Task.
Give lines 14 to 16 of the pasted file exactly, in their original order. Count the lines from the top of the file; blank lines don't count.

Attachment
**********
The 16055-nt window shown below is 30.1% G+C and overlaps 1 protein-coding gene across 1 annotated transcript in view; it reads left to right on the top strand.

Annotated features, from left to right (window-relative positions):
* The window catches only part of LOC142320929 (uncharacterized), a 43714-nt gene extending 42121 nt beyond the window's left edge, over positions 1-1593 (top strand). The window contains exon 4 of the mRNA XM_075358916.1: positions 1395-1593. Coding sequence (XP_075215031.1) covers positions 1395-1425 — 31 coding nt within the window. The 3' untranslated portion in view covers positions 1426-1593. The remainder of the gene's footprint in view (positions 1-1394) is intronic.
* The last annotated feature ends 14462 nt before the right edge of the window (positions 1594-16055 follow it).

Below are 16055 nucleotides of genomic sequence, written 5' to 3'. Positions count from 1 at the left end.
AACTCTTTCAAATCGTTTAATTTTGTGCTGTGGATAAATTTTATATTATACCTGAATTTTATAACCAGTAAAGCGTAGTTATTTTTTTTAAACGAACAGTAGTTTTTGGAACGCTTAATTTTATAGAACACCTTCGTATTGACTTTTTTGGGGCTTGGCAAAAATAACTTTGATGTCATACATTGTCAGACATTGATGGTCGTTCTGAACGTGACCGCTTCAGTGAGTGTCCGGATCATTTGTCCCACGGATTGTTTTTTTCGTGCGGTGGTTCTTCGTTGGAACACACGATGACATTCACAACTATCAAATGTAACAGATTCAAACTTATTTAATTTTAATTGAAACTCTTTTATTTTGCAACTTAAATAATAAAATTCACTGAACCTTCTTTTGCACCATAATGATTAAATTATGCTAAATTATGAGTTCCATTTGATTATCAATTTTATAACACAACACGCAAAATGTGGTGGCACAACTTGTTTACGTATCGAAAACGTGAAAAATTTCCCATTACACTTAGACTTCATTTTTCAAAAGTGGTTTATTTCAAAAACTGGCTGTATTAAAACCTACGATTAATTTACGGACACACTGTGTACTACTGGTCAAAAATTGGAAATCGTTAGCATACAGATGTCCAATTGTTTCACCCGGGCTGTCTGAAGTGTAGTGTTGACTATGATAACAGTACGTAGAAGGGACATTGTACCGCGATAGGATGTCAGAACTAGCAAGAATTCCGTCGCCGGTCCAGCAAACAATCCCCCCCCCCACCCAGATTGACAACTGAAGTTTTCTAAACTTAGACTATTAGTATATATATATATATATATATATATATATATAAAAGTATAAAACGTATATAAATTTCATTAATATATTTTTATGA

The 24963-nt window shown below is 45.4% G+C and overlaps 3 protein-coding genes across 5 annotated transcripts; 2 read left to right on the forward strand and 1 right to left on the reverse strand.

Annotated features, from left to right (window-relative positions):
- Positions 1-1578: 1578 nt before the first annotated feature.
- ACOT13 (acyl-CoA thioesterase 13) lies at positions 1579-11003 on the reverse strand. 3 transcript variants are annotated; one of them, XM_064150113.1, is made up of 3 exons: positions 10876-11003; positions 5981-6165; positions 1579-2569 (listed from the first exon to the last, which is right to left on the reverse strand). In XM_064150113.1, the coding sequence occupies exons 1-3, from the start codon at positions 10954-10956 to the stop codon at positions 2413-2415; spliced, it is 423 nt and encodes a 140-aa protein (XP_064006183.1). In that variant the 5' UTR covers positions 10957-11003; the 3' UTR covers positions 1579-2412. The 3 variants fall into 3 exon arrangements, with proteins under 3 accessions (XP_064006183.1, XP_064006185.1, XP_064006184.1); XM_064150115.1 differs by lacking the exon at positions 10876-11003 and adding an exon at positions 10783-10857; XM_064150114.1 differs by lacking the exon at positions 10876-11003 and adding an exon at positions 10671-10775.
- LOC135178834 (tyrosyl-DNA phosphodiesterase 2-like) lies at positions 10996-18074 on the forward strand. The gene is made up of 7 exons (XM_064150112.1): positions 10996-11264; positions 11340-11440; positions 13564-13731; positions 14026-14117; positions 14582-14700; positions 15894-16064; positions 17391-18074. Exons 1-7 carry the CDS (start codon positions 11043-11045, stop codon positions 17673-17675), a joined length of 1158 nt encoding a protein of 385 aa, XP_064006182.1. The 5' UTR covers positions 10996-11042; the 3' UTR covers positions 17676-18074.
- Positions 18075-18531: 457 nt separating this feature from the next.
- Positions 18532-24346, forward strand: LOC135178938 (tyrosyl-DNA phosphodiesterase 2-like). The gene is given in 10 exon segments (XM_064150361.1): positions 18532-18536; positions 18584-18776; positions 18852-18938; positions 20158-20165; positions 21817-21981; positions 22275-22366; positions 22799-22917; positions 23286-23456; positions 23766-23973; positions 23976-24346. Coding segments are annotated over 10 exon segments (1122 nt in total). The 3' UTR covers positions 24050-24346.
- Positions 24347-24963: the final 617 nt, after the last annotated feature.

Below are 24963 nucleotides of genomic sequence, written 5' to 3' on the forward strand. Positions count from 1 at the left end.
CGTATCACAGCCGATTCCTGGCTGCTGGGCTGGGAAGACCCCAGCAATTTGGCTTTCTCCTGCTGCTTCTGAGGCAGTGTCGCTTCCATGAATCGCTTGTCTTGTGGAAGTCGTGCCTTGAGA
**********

- Positions 24347-24963: the final 617 nt, after the last annotated feature.

Below are 24963 nucleotides of genomic sequence, written 5' to 3' on the forward strand. Positions count from 1 at the left end.
CGTATCACAGCCGATTCCTGGCTGCTGGGCTGGGAAGACCCCAGCAATTTGGCTTTCTCCTGCTGCTTCTGAGGCAGTGTCGCTTCCATGAATCGCTTGTCTTGTGGAAGTCGTGCCTTGAGA